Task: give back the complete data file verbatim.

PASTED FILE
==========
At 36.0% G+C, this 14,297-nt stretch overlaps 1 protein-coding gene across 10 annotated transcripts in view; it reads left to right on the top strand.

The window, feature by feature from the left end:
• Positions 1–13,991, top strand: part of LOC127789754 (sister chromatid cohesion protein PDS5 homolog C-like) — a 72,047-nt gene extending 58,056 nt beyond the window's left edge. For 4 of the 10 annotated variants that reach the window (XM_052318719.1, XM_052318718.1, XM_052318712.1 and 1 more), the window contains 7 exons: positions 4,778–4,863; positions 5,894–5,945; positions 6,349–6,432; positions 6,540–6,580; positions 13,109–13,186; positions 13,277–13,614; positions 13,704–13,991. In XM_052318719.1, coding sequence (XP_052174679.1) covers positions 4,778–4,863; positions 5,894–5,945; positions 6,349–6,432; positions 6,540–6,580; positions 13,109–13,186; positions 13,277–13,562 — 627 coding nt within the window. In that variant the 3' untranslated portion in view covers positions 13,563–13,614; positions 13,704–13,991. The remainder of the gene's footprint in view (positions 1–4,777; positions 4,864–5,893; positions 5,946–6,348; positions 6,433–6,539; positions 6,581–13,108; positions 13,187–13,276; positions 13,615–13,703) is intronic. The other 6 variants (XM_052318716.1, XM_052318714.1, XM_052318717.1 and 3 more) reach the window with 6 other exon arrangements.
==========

At 36.0% G+C, this 14,297-nt stretch overlaps 1 protein-coding gene across 10 annotated transcripts in view; it reads left to right on the top strand.

The window, feature by feature from the left end:
• Positions 1–13,991, top strand: part of LOC127789754 (sister chromatid cohesion protein PDS5 homolog C-like) — a 72,047-nt gene extending 58,056 nt beyond the window's left edge. For 4 of the 10 annotated variants that reach the window (XM_052318719.1, XM_052318718.1, XM_052318712.1 and 1 more), the window contains 7 exons: positions 4,778–4,863; positions 5,894–5,945; positions 6,349–6,432; positions 6,540–6,580; positions 13,109–13,186; positions 13,277–13,614; positions 13,704–13,991. In XM_052318719.1, coding sequence (XP_052174679.1) covers positions 4,778–4,863; positions 5,894–5,945; positions 6,349–6,432; positions 6,540–6,580; positions 13,109–13,186; positions 13,277–13,562 — 627 coding nt within the window. In that variant the 3' untranslated portion in view covers positions 13,563–13,614; positions 13,704–13,991. The remainder of the gene's footprint in view (positions 1–4,777; positions 4,864–5,893; positions 5,946–6,348; positions 6,433–6,539; positions 6,581–13,108; positions 13,187–13,276; positions 13,615–13,703) is intronic. The other 6 variants (XM_052318716.1, XM_052318714.1, XM_052318717.1 and 3 more) reach the window with 6 other exon arrangements.